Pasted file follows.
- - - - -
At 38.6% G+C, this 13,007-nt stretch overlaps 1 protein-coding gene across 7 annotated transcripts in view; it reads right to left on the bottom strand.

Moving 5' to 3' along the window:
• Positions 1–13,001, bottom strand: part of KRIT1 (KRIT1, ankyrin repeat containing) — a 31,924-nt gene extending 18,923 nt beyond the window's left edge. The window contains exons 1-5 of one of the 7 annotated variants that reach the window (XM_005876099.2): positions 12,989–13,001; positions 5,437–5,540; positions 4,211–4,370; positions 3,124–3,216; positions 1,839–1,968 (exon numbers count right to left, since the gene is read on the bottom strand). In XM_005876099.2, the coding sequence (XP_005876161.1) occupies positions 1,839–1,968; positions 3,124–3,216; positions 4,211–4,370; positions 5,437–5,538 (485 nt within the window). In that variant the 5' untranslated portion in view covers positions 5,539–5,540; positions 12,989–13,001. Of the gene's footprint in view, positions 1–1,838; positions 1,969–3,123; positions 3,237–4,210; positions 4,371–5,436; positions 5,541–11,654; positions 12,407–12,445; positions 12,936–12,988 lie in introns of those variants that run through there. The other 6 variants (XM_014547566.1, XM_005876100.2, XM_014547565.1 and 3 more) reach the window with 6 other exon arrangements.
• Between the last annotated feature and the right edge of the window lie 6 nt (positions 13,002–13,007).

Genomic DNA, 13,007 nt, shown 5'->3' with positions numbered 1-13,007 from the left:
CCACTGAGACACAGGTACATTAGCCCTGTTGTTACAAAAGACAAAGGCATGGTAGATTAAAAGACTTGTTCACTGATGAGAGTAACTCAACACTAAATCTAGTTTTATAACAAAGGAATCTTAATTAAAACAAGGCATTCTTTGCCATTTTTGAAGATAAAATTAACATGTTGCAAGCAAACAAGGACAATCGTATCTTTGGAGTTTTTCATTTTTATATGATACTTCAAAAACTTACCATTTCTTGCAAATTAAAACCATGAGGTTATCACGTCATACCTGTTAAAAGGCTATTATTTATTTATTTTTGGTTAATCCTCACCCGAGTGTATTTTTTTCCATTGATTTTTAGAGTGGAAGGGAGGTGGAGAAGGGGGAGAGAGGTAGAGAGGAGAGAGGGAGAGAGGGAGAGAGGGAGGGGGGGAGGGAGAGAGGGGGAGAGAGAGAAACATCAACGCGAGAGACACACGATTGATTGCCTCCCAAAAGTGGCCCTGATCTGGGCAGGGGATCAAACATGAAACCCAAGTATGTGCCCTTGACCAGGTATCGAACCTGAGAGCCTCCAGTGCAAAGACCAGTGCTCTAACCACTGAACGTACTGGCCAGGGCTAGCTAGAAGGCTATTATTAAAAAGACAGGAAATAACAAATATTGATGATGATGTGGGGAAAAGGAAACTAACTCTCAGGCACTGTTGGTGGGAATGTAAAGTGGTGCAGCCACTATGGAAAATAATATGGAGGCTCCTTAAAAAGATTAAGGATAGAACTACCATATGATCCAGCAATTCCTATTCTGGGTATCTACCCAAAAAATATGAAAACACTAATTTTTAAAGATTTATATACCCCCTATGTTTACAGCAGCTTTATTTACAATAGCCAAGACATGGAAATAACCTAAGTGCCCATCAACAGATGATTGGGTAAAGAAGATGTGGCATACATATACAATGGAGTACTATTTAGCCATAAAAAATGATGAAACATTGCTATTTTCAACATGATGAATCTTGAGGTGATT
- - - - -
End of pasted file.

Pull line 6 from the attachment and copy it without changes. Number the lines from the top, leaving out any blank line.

CCACTGAGACACAGGTACATTAGCCCTGTTGTTACAAAAGACAAAGGCATGGTAGATTAAAAGACTTGTTCACTGATGAGAGTAACTCAACACTAAATCTAGTTTTATAACAAAGGAATCTTAATTAAAACAAGGCATTCTTTGCCATTTTTGAAGATAAAATTAACATGTTGCAAGCAAACAAGGACAATCGTATCTTTGGAGTTTTTCATTTTTATATGATACTTCAAAAACTTACCATTTCTTGCAAATTAAAACCATGAGGTTATCACGTCATACCTGTTAAAAGGCTATTATTTATTTATTTTTGGTTAATCCTCACCCGAGTGTATTTTTTTCCATTGATTTTTAGAGTGGAAGGGAGGTGGAGAAGGGGGAGAGAGGTAGAGAGGAGAGAGGGAGAGAGGGAGAGAGGGAGGGGGGGAGGGAGAGAGGGGGAGAGAGAGAAACATCAACGCGAGAGACACACGATTGATTGCCTCCCAAAAGTGGCCCTGATCTGGGCAGGGGATCAAACATGAAACCCAAGTATGTGCCCTTGACCAGGTATCGAACCTGAGAGCCTCCAGTGCAAAGACCAGTGCTCTAACCACTGAACGTACTGGCCAGGGCTAGCTAGAAGGCTATTATTAAAAAGACAGGAAATAACAAATATTGATGATGATGTGGGGAAAAGGAAACTAACTCTCAGGCACTGTTGGTGGGAATGTAAAGTGGTGCAGCCACTATGGAAAATAATATGGAGGCTCCTTAAAAAGATTAAGGATAGAACTACCATATGATCCAGCAATTCCTATTCTGGGTATCTACCCAAAAAATATGAAAACACTAATTTTTAAAGATTTATATACCCCCTATGTTTACAGCAGCTTTATTTACAATAGCCAAGACATGGAAATAACCTAAGTGCCCATCAACAGATGATTGGGTAAAGAAGATGTGGCATACATATACAATGGAGTACTATTTAGCCATAAAAAATGATGAAACATTGCTATTTTCAACATGATGAATCTTGAGGTGATT